Obviously, a lot has been said about the need for office workers who stare at a screen all day to take regular breaks from the screen to preserve eye-sight (and sanity), but the other side of screen-surfing for extended periods is talked about less. Stagnation is a real killer and a silent one that sneaks up on you.
Working in an office can play merry hell on your back, your neck and your well-being generally: it's way too easy to get into a cycle of inactivity over the 7 or 8 hours a day you sit at your desk answering emails, crunching numbers of day dreaming absent-mindedly out of the window.
Inactivity breeds ill-health, and while it's not possible to simply stop working to go for a jog midway through your shift there are small wins you can gain without having to stop working. The best, in my opinion, is investing in an adjustable height desk, allowing you to stand and work at your work space without compromising on productivity (hark the sound of delighted bosses everywhere).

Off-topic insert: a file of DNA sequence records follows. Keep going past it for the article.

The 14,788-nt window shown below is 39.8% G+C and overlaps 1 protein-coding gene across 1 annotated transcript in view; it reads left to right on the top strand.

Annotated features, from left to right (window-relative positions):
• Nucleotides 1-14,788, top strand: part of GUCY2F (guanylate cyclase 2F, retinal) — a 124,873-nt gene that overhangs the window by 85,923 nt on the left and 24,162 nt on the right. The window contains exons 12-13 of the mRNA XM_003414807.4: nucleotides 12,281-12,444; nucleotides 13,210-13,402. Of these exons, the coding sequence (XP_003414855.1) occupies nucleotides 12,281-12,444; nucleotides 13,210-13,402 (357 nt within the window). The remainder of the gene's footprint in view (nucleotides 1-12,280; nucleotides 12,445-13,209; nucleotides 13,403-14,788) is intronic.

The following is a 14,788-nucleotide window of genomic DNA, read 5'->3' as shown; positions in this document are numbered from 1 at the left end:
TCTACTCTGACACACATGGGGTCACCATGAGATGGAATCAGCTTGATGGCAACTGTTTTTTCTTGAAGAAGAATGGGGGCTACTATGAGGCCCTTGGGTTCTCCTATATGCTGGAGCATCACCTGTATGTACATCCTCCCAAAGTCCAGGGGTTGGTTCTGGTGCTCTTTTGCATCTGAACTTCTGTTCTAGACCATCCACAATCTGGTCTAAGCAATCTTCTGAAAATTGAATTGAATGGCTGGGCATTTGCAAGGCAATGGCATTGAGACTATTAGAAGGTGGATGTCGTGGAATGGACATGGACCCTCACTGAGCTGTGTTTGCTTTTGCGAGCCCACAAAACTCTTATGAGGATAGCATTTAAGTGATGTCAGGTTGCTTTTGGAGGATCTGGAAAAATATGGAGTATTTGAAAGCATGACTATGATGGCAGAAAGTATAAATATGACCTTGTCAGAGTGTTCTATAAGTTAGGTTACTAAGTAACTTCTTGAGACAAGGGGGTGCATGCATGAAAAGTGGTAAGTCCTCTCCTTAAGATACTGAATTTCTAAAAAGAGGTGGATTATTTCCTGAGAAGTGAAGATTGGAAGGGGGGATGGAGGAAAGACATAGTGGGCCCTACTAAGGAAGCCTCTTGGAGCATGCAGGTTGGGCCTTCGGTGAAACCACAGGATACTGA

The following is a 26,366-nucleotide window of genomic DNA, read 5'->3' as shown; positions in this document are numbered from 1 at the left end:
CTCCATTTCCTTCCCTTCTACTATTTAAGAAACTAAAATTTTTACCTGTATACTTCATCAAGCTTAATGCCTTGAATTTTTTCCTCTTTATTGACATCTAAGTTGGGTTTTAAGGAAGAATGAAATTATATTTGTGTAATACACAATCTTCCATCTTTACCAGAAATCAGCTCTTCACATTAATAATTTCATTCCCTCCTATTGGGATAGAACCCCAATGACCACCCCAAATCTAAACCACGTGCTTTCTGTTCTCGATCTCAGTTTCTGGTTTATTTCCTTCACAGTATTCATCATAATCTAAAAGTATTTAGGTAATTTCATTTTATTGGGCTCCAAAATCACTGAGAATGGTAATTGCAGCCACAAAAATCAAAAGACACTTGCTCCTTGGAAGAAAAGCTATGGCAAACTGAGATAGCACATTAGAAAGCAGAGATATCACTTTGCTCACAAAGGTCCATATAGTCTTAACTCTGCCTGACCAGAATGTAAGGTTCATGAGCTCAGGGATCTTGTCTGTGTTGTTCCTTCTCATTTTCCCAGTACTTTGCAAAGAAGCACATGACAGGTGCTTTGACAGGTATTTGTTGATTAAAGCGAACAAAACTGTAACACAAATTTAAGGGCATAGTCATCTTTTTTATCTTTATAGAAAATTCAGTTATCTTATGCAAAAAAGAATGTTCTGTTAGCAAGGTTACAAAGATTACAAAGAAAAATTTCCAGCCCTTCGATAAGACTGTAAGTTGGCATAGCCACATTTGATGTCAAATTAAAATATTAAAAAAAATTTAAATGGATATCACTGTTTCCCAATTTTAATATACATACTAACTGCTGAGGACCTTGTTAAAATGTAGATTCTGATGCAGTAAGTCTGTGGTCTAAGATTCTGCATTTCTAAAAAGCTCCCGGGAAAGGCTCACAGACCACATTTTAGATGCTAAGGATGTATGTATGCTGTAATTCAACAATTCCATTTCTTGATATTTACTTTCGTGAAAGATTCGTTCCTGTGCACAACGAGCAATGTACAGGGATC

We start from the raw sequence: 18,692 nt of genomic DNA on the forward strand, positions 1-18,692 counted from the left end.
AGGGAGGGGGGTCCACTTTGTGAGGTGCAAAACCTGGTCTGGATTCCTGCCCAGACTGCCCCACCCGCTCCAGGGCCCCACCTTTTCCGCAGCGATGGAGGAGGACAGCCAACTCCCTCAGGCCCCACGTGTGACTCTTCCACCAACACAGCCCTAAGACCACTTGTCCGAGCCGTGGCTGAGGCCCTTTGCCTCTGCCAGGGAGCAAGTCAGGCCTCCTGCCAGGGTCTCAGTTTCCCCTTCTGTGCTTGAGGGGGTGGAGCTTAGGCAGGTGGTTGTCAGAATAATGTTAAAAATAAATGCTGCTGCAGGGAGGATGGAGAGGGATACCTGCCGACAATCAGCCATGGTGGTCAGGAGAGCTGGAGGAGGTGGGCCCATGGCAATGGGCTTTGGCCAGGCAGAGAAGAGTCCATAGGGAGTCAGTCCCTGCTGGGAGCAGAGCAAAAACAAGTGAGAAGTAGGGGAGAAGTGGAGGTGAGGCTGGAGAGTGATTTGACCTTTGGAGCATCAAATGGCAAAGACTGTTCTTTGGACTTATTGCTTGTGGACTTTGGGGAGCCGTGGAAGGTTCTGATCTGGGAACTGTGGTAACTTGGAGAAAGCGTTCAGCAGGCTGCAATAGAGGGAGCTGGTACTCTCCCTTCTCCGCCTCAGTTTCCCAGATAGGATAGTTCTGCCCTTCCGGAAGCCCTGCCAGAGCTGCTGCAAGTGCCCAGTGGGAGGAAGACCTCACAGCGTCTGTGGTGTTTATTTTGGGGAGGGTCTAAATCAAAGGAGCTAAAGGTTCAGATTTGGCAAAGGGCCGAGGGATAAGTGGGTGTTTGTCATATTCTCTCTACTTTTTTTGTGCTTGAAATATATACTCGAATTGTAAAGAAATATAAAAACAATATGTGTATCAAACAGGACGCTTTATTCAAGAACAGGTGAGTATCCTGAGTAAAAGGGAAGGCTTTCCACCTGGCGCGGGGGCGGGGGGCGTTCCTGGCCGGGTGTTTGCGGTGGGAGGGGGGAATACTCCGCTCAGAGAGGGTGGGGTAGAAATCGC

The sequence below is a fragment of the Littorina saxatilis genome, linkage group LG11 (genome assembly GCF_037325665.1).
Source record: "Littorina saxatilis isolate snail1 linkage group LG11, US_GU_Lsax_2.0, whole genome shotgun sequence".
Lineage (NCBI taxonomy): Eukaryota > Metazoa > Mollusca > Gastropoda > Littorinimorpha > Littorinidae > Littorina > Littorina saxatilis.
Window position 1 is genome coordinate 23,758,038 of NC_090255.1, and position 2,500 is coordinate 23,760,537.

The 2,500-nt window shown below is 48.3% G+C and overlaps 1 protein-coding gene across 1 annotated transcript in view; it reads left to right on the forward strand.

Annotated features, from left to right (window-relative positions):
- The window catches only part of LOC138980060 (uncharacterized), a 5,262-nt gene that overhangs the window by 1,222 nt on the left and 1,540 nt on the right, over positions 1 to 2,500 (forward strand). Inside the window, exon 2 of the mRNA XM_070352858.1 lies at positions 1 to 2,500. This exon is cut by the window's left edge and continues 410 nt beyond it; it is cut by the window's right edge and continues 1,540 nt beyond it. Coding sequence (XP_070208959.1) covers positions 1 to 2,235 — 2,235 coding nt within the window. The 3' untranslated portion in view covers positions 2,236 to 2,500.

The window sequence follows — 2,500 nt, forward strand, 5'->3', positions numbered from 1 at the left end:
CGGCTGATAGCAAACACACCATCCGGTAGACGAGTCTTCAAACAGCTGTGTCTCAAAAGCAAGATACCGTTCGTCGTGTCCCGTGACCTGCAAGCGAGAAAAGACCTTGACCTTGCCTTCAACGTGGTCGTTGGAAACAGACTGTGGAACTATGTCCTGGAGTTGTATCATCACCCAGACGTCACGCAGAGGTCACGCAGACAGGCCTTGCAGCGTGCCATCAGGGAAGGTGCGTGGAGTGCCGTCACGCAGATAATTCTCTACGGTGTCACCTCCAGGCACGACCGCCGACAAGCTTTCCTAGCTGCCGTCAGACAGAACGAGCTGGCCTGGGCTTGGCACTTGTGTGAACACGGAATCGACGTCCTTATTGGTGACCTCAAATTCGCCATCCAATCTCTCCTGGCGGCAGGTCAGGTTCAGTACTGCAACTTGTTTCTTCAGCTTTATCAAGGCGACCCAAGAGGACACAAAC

That's where the Varidesk Cube Plus 40 comes into play. The adjustable desk top unit offers the chance for multiple heights (for shorter and giant-like tall people), it's sturdy and comes in a range of colours to suit your desk. It's slightly smaller than the Cube Plus 48, so it's perfect for standard sized office cubicles and it's still more than large enough to fit dual monitors.
Meanwhile, your keyboard and mouse are set lower than the screen for a more natural stance, and the mechanism has been designed so ergonomically that it's mostly impossible to not learn how to adjust even without instructions. The patented two-handle, spring-assisted lifting mechanism is smart and takes no strength to use - though, word of warning, the springs are strong and will catch you off guard if you don't keep holding on.
Nobody wants your computer launching comically across the room.
The biggest benefit here is that the desk's makers claim that it can burn an extra 52,000 calories over a year if used every day, which has to be a big bonus if you struggle with inactivity at work. It's the small steps that start the marathon, after all.
The one slight draw back is the material the desk is made of isn't entirely suitable for Macs, as their burnished metal can slip all over the place and if you're not paying attention, the monitor can fall off when you adjust. Just something to bear in mind more than a criticism.